Austin, TX – The TDI-DWC recently released a pair of biennial reports to the Texas Legislature, the first of which examines the impact of the 2005 House Bill (HB) 7 reforms on the affordability and availability of workers’ compensation insurance for Texas employers and the impact of certified workers’ compensation health care networks on return-to-work outcomes, medical costs, access and utilization of health care, injured employee satisfaction, health-related outcomes, complaints, and medical dispute resolution.
Some of the key findings from this analysis of the HB 7 reforms include:
- Workers’ compensation insurance has been profitable each year since 2004, as measured by the industry’s combined ratios and return on net worth.
- Since 2003, rates decreased nearly 64 percent through 2017.
- The number of employers participating in networks and employees treated by networks has increased; about 50 percent of new claims are treated in networks, compared to 20 percent in 2010.
- As of 2017, there were 29 active certified networks covering all 254 counties.
- A 2018 survey of 3,200 injured employees (administered by Texas A&M University and analyzed by the Workers’ Compensation Research and Evaluation Group) show that 60 percent of injured employees reported no problem in getting the medical care they felt they needed for their work-related injury, compared with 52 percent of injured employees surveyed in 2005.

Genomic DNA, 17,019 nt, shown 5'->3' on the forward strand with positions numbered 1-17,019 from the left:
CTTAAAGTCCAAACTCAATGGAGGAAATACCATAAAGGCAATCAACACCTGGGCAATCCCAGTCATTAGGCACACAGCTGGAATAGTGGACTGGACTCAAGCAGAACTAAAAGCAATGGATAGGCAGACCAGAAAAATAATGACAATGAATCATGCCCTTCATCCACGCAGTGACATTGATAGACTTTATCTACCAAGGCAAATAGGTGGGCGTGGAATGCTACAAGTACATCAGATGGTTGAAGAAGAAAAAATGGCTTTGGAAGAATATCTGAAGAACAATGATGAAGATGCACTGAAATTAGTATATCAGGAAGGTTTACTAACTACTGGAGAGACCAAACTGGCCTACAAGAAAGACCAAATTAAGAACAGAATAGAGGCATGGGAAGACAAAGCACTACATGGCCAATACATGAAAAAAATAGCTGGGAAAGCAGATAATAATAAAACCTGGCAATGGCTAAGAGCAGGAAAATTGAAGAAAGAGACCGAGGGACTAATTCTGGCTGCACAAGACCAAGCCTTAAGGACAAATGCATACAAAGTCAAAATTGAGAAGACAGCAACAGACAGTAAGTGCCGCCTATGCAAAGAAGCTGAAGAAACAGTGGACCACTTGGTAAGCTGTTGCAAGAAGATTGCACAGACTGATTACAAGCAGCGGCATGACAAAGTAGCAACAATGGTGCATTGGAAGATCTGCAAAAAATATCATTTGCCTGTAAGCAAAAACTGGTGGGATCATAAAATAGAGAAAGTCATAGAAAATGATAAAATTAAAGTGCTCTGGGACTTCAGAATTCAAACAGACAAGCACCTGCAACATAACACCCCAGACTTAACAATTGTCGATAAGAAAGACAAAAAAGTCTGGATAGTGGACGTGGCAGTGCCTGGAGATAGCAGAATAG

- Total medical costs for professional services decreased significantly from their 2002 peak until 2007. They increased between 2008 and 2011, but started a decreasing trend after 2011.
- The number of physicians participating in treating workers’ compensation injured employees increased by 4 percent, from 17,656 in 2005 to 18,419 in 2017, while the number of claims decreased 20 percent during the same time frame. As a result, the average number of injured employees per participating physician continued to decrease, from 19.4 in 2005 to 14.8 in 2017.
- Return-to-work rates have improved since the 2005 legislative reforms. A higher percentage of injured employees receiving income benefits went back to work within six months in 2016 (78 percent), compared to those in 2004 (74 percent).
- The number of medical disputes decreased from more than 13,000 in 2005 to less than 5,000 in 2017, a decrease of about 63 percent.
- Private-sector employer participation rates decreased from 78 percent in 2016 to 72 percent in 2018. However, the subscription rates for these two survey years remain the highest rates since the first employer survey in 1993.